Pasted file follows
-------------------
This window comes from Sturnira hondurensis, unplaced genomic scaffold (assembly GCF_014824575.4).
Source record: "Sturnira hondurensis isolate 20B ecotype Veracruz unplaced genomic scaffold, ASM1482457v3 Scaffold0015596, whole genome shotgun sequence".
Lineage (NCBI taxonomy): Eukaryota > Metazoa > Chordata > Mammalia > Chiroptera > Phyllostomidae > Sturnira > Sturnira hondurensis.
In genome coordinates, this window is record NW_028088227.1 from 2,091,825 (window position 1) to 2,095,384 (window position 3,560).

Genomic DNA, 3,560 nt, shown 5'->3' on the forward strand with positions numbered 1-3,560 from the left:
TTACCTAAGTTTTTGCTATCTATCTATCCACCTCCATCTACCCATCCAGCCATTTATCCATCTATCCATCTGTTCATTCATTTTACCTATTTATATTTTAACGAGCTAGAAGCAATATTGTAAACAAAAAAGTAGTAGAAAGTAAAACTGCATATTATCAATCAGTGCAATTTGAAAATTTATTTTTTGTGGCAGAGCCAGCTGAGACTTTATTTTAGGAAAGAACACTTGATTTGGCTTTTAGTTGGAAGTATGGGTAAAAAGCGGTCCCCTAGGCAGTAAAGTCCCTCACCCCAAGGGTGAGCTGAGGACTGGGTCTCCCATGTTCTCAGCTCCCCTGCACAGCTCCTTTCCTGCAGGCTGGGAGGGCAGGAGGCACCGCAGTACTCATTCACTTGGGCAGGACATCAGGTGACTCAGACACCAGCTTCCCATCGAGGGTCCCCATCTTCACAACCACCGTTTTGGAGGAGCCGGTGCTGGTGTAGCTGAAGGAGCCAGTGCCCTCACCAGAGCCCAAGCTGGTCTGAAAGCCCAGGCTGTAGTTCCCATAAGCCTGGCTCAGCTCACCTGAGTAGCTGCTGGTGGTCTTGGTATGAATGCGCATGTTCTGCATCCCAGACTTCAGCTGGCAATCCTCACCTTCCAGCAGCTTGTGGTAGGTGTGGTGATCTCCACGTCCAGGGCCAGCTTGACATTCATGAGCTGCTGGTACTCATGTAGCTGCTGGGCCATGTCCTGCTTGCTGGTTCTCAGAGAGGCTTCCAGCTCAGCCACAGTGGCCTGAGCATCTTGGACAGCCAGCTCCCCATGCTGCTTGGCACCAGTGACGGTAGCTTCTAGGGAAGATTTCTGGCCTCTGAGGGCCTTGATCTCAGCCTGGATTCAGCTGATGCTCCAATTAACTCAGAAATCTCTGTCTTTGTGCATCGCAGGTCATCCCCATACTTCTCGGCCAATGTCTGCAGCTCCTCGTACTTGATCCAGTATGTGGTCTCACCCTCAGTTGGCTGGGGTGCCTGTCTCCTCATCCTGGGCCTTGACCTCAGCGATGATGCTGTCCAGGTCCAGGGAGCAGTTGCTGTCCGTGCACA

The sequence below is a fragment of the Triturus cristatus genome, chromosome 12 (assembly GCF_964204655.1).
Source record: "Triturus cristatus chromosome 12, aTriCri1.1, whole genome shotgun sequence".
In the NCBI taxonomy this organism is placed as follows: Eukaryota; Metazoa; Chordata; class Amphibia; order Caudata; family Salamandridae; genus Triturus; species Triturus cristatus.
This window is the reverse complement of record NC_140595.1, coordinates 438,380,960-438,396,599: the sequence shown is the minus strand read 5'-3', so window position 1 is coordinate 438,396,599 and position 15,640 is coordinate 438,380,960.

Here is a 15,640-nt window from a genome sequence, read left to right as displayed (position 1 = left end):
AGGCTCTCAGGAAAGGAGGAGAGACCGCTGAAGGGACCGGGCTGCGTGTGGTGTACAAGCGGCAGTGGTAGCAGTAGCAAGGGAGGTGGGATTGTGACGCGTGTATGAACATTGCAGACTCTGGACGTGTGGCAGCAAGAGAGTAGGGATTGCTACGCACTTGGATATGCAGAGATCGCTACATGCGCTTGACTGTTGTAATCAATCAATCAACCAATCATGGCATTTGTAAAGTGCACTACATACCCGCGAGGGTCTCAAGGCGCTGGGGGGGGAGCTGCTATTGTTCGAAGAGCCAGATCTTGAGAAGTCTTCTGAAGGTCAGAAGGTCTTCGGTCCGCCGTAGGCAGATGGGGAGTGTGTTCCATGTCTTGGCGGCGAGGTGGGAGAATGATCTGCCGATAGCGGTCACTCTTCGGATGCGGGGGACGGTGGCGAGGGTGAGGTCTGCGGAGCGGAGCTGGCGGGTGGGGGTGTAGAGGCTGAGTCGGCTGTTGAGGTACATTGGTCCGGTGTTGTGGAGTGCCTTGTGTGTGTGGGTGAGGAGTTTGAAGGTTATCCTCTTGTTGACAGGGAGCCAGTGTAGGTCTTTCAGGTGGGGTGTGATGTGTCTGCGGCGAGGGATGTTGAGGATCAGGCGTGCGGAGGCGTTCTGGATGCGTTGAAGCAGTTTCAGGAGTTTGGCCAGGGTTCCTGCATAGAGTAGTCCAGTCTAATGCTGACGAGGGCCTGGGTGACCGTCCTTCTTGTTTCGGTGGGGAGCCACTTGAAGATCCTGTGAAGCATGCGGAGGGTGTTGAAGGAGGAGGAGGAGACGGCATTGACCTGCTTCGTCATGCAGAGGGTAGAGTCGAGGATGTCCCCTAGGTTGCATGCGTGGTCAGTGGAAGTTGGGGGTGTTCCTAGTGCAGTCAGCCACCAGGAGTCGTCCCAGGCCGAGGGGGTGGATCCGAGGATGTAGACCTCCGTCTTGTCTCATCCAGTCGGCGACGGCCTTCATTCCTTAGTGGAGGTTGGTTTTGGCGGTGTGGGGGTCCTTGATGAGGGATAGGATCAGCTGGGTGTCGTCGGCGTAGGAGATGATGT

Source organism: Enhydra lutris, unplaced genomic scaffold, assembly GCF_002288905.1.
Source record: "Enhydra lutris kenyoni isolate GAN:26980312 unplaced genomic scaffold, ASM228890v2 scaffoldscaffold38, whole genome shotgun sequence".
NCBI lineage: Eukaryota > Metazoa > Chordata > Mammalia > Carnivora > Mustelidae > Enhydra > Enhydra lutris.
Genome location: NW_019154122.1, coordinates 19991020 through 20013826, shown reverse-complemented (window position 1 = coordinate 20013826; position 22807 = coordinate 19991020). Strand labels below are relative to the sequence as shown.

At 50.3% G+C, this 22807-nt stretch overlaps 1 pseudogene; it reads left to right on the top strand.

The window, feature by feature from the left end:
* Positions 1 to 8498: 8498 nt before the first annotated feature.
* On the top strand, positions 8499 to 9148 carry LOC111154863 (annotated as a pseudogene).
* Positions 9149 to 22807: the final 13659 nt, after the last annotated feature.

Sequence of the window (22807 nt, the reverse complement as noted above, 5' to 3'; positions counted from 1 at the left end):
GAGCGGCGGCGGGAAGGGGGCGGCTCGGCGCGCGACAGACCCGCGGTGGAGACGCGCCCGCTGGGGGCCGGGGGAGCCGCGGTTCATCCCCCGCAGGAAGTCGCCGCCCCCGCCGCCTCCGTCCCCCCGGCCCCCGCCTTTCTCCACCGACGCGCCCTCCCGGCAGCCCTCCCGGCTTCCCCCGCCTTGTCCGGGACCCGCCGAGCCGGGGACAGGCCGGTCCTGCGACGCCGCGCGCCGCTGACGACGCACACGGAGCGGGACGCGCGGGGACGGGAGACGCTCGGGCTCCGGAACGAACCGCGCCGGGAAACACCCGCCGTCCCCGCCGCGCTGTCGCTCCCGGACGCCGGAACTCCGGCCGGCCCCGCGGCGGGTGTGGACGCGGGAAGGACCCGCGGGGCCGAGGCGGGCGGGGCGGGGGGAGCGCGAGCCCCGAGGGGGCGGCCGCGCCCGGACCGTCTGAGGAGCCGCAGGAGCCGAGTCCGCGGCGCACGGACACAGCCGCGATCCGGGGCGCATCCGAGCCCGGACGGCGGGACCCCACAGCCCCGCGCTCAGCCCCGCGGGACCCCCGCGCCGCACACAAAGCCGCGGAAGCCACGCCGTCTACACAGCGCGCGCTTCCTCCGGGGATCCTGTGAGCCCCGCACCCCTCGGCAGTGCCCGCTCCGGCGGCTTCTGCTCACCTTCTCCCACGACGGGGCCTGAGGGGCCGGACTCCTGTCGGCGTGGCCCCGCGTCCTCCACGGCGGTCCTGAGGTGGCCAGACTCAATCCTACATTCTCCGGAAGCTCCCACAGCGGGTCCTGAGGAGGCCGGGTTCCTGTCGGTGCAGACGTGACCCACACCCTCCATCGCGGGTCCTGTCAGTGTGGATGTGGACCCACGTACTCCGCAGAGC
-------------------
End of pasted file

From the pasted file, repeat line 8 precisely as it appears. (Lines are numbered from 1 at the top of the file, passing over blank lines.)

Source record: "Triturus cristatus chromosome 12, aTriCri1.1, whole genome shotgun sequence".